Capn_Fish
Angstrom runs from the MD on Spitz.
JohnX
Cross compiling will be harder than native compiling. Someone apparently did ubuntu builds specifically targetting different ARM processors ( mojo.handhelds.org ), but they used a build farm of ARM machines, IIRC and/or qemu-arm-system on x86 machines. qemu is an option for you, but you'll probably end up with slower compiles than on a real zaurus. That being said, profiling certain programs and/or libraries and recompiling them with fewer options or CPU optimizations might make a big difference in some cases.
domi007
You can try crosstool.
It can download all the things you need for cross-compile. It has a specific script for intel-xscale processors.

DOMy
Capn_Fish
I will have to look into that. Thanks much!
radiochickenwax
QUOTE(domi007 @ Jun 19 2008, 06:54 PM) *
You can try crosstool.
It can download all the things you need for cross-compile. It has a specific script for intel-xscale processors.

DOMy



Any pointers to a zaurus/cross-tool "how to"?
Capn_Fish
http://www.kegel.com/crosstool/

That ought to do it.
dlj0
QUOTE(Capn_Fish @ May 13 2008, 07:43 AM) *
Ahh, that would make sense.


Well, it would make sense were it true. But the debian kernels kicking around for the Z are not full-featured with lots of things you don't need on a Zaurus, but are specifically compiled for the Zaurus. In fact, I seem to recall that at least some of them _were_ Angstrom kernels. All the scripts are set up specifically for the things you would want on your Z as well, so IIRC there were not a bunch of extra services or logging.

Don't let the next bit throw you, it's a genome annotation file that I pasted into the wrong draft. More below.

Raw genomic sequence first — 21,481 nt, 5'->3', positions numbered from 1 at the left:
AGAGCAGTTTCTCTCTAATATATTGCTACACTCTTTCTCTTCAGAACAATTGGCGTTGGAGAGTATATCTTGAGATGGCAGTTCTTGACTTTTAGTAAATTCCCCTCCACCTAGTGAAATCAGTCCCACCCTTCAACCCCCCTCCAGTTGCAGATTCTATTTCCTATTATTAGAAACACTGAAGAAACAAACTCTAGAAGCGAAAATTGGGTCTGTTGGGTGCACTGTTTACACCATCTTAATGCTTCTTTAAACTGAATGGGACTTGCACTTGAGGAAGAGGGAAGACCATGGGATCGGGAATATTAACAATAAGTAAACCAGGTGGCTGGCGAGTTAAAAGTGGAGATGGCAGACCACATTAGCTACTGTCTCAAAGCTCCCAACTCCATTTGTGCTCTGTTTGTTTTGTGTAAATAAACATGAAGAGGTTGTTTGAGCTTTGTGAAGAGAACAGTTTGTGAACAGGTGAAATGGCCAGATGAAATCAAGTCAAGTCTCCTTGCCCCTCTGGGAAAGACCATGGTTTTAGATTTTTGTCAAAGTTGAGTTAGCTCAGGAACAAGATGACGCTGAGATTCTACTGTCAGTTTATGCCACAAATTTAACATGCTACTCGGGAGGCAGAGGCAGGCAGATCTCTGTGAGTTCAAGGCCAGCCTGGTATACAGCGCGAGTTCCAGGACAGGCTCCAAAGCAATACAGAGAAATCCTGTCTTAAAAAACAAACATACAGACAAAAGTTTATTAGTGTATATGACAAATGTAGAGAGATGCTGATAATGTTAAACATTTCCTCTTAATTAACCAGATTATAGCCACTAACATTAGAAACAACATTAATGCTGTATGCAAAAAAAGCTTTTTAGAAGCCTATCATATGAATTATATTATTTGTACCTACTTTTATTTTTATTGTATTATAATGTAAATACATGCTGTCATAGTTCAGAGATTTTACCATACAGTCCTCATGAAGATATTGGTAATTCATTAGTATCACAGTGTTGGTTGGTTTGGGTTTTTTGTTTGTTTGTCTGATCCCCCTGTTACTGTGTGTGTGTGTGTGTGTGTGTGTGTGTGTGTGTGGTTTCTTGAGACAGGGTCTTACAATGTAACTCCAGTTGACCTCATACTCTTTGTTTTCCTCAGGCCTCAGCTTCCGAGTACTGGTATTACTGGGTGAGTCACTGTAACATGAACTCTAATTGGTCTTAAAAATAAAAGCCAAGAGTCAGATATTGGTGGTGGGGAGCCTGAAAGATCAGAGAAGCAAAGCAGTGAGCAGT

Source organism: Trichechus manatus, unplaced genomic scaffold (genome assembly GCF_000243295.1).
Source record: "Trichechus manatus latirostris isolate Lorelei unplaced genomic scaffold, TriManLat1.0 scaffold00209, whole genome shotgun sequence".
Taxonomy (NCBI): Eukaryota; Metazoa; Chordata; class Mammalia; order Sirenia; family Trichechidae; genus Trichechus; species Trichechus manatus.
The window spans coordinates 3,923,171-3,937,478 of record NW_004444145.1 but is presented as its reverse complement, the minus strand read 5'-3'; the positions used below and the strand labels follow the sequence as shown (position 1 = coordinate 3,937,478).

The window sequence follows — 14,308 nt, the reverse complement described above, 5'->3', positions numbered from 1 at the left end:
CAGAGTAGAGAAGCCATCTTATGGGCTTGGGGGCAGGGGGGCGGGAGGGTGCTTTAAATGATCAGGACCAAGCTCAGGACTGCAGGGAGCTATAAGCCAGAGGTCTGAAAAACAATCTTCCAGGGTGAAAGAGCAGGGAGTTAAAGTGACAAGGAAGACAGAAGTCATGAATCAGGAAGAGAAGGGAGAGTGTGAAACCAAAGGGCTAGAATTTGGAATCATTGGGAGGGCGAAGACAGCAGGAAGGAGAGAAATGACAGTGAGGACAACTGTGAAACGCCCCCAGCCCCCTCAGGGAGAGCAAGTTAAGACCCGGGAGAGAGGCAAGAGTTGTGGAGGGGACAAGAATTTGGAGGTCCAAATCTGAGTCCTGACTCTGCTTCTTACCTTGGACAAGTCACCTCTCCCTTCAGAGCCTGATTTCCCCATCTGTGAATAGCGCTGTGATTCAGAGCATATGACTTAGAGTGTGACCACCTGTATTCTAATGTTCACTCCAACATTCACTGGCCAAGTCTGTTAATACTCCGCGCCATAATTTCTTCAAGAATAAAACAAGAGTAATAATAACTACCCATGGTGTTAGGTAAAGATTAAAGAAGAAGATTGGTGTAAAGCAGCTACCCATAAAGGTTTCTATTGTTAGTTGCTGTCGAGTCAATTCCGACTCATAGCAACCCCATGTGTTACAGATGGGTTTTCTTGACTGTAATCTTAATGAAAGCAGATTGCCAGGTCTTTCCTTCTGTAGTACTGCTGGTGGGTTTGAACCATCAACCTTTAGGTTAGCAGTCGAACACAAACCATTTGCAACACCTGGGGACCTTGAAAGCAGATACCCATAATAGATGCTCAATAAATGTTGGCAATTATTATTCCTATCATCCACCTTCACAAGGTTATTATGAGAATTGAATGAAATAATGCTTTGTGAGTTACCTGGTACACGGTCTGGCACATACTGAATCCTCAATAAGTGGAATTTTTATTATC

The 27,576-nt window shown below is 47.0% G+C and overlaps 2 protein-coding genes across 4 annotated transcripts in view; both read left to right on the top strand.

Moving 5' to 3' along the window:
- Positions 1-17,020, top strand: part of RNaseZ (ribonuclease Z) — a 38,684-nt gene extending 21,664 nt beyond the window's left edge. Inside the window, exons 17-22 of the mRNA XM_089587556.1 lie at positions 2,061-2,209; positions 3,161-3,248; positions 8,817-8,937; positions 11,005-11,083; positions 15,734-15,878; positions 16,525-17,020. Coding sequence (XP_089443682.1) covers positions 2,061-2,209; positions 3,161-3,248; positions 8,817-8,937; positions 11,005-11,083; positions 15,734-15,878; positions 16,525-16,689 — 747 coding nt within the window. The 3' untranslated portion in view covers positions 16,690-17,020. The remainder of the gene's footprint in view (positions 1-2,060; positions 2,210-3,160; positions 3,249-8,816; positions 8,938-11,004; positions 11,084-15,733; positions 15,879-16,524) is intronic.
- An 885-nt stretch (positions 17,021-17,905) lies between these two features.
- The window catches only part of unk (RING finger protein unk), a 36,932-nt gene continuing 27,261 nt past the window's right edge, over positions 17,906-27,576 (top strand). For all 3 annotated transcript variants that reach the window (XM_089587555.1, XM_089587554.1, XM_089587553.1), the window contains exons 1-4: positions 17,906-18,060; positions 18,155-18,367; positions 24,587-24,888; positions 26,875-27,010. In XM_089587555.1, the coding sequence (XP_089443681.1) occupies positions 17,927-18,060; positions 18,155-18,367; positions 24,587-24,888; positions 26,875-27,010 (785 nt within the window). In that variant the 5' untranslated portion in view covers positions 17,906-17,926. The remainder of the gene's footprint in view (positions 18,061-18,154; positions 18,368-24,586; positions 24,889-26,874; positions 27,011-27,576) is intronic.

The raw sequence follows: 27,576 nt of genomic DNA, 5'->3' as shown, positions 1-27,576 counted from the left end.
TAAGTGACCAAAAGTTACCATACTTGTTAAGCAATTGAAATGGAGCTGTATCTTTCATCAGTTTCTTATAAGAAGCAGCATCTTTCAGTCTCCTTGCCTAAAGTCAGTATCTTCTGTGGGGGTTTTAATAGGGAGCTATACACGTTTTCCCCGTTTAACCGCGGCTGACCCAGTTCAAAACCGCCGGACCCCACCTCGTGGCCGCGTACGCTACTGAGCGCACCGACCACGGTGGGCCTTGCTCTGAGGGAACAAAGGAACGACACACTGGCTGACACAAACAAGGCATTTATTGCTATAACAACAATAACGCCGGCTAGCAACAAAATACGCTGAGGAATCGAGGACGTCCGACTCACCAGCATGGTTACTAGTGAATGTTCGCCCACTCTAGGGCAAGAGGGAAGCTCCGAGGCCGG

Frankly, my experience was that debian was essentially the same speed as Angstrom. Now, maybe I whittled down some memory hogs, such as blacklisting the sound modules since I didn't use them (maybe that's part of it), and used a lightweight window-manager (I used xfce4 and, later, icewm).

The biggest differences were the ease of upgrade and availability of packages, both strongly in favor of debian.
Capn_Fish
My system is about as lean as I can make it, and it still feels slower than Angstrom. I'm still thinking that the difference in optimizations may be the cause of it.
scottlfa
I found that Debian on the Z is noticeably slower than some custom distro's for the Z such as PdaXrom. Though it is close to PdaXrom R198-SP8 in speed, I am thinking the speed edge there is nand vs sd card related. Your choice of WM matters alot and services etc that are running when the system loads.

I use rcconf to control load up of service from the console and presently use E17 as my wm (though lxde is pretty light too).

Been using Debian basically since I was first able to muddle through the install process.
Capn_Fish
I would agree with you, but Angstrom also runs from the internal MD, and it was fine with no slowdown.
scottlfa
Still consider angstrom to be a Z specific distro (may need to change my opinion of it), where as debian arm is for a broader base of devices and not optimized for the Z. So too me a side by side would be partially hampered.

JMO.
scottlfa
Tried Angstrom again ... and nothing seems to have changed, various issues that I would consider very unpolished in the feeds. Faster yes, more useful ... not for me ... ymmv but having no preset apps and going to the feeds just to get the basics is for the birds.

I admit speed is an issue with debian eabi, but its reliable and comes set with linux basics at the get go. Recently tried Andromeda EABI and it seems significantly faster than the basic eabi I was using. It was a breeze to install and the lxp wm is light enough to be very responsive. Apps load in a reasonable time frame too. Just an update smile.gif